I read an article recently discussing the complexity involved in choosing a new computer (laptop or desktop). Yes, computers themselves are complex machines with many different whizzing motors and flashing lights, but does it make a big difference whether we go for the top-of-the-line or the middle-of-the-road technology? For most of us the answer is no.
Let’s keep it simple. Unless you’re a gamer or you use your system for demanding applications such as Autocad or Microstation, then here’s a simple checklist to make sure you’re getting what you need without the unnecessary costs and complexity:
1. CPU (Processor) – OK let’s start with the trickiest part. The CPU affects the performance (speed) at which your computer runs because it does all the processing work. The two major brands of CPU are Intel and AMD and there are more than 40 different models to choose from. Avoid the Intel models E2140, E1200, E1400 and avoid the AMD models LE-1200, LE-1250 & LE-1300 (called the “Sempron” range). The rest are fine for everyday business use. If you want superior performance at a good price, then I suggest the Intel Core 2 Duo E7400 or any of the AMD Phenom X4 models.
2. RAM (Memory) – This is the amount of information that can be quickly accessed by the processor. Anything less than 2GB (Gigabytes) could noticeably slow you down. 2GB is fine, 4GB is over-kill unless you’re running Windows 64-bit software (which is unlikely).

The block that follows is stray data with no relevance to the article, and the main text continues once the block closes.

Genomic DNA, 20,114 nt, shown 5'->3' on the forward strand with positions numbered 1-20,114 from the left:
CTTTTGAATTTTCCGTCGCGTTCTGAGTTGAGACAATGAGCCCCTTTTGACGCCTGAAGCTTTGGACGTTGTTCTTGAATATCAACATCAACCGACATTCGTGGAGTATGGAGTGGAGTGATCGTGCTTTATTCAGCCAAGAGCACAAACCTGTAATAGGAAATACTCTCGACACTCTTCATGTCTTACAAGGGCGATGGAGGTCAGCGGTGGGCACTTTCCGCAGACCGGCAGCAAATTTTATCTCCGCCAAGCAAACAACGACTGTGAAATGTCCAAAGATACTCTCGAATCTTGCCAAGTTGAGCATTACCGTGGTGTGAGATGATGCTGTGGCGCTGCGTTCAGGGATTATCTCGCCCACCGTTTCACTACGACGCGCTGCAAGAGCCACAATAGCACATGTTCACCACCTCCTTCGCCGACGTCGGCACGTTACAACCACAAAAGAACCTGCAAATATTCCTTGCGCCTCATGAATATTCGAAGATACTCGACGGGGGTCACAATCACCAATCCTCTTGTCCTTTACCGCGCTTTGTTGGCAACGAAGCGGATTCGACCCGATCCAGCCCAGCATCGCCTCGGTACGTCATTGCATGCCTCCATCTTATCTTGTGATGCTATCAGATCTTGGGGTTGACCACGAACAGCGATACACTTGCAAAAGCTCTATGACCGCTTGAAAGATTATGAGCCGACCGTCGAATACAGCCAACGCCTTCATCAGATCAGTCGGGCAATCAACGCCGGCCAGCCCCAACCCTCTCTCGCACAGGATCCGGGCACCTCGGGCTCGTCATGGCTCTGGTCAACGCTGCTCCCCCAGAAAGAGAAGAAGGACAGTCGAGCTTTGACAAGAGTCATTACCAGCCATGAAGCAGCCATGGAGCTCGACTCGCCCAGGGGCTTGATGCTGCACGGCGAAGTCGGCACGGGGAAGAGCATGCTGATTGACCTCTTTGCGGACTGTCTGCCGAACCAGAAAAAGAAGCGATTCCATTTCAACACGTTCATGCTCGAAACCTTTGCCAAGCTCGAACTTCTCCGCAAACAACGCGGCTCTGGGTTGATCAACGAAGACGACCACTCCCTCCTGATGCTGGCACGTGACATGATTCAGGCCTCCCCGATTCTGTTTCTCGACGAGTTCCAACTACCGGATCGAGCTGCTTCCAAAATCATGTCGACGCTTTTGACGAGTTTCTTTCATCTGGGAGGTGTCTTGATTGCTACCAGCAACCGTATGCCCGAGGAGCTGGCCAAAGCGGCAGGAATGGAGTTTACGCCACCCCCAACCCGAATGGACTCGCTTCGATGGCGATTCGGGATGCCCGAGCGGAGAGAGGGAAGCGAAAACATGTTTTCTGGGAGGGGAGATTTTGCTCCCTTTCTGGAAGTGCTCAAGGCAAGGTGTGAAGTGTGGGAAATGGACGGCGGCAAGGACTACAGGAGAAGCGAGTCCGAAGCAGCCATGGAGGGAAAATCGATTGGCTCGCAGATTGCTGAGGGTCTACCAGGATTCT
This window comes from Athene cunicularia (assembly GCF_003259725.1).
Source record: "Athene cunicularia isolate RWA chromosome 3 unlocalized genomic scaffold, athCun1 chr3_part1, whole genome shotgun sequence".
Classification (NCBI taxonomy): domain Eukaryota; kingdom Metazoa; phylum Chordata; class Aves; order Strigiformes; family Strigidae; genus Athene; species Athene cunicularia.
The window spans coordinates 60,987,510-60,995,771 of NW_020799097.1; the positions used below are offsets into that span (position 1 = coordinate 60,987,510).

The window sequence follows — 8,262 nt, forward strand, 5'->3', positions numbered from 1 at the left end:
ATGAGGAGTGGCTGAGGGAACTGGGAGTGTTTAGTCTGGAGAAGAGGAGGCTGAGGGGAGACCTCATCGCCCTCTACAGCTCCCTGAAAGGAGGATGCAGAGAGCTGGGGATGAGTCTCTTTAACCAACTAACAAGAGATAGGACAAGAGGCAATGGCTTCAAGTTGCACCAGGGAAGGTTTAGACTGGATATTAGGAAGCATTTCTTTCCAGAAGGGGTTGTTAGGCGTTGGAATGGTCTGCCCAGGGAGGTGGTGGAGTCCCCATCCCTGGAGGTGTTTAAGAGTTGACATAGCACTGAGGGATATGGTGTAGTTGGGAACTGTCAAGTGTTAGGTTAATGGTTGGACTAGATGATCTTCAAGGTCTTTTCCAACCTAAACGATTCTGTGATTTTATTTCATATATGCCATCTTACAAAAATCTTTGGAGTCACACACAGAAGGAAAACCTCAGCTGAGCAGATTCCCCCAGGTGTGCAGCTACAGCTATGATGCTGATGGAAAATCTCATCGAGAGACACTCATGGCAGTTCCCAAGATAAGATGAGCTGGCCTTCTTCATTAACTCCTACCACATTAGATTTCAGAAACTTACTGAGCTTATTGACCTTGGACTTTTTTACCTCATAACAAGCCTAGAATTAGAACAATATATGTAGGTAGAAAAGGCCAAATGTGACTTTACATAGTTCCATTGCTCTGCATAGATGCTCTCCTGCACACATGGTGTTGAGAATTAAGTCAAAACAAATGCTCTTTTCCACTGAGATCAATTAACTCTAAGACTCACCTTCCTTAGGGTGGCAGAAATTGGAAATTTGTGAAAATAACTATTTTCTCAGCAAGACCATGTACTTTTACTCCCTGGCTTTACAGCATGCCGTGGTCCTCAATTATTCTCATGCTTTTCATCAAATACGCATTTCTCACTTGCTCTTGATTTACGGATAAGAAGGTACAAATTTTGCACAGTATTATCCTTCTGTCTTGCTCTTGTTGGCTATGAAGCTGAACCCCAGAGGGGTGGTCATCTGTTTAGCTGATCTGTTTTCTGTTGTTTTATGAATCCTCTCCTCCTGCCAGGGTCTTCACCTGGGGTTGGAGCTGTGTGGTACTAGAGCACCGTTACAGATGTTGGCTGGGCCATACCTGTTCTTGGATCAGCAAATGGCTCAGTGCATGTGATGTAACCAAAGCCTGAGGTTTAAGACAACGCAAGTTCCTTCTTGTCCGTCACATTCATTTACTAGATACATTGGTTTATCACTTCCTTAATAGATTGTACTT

3. Hard drive (Disk) – This is the amount of information that can be stored on your computer (it’s always much bigger than RAM). Don’t buy anything less than 160GB (Gigabytes), and I would suggest 250GB unless you’re storing all your files on a separate storage device (e.g. a server).
4. Screen (Flat Panel Monitor) – Whilse it’s not critical, try to get wide-screen format because many new programs are being designed for this format. If you’re buying a desktop, I wouldn’t buy anything smaller than 19 inches.
5. Microsoft Operating System (OS) – If you’re not buying a Mac then this can be a tricky one. Firstly, if you have more than five computers then you should purchase a Microsoft Open License as it’s usually cheaper than pre-installed software. Otherwise just go ahead and buy Vista Business. Whilst some people will tell you XP is better, I suggest you move with the times (unless of course one of the software programs you use doesn’t work on Vista).
Update: Microsoft are now offering free upgrade rights to Windows 7 (which is to be released on 22 October 2009) if you purchase a new computer with Vista.
6. Other Microsoft software – Again, if you have more than five computers then you should be purchasing a Microsoft Open License. Otherwise, I suggest getting Microsoft Office 2007 OEM version. Read more about buying OEM here
Everything else (optical drives, mouse, keyboard, etc.) should come with the computer. Don’t be fussy about the models here unless you have a specific requirement.
If you’re in the market for a laptop and you plan to travel around with it a lot, then there are two other important considerations in addition to the above:
7. Weight – Anything more than 2.2KG is starting to get heavy
8. Battery – Make sure the battery life is five hours or greater. Look for six or eight-cell batteries to do the job.
Fianlly, if you want to save a bit of extra cash, check out PowerBuy.com.au where you can save more on top of the best prices you can find.
Joel Montgomery is the founder of PowerBuy.com.au, a free I.T. coupon and cash-back service for small Australian businesses.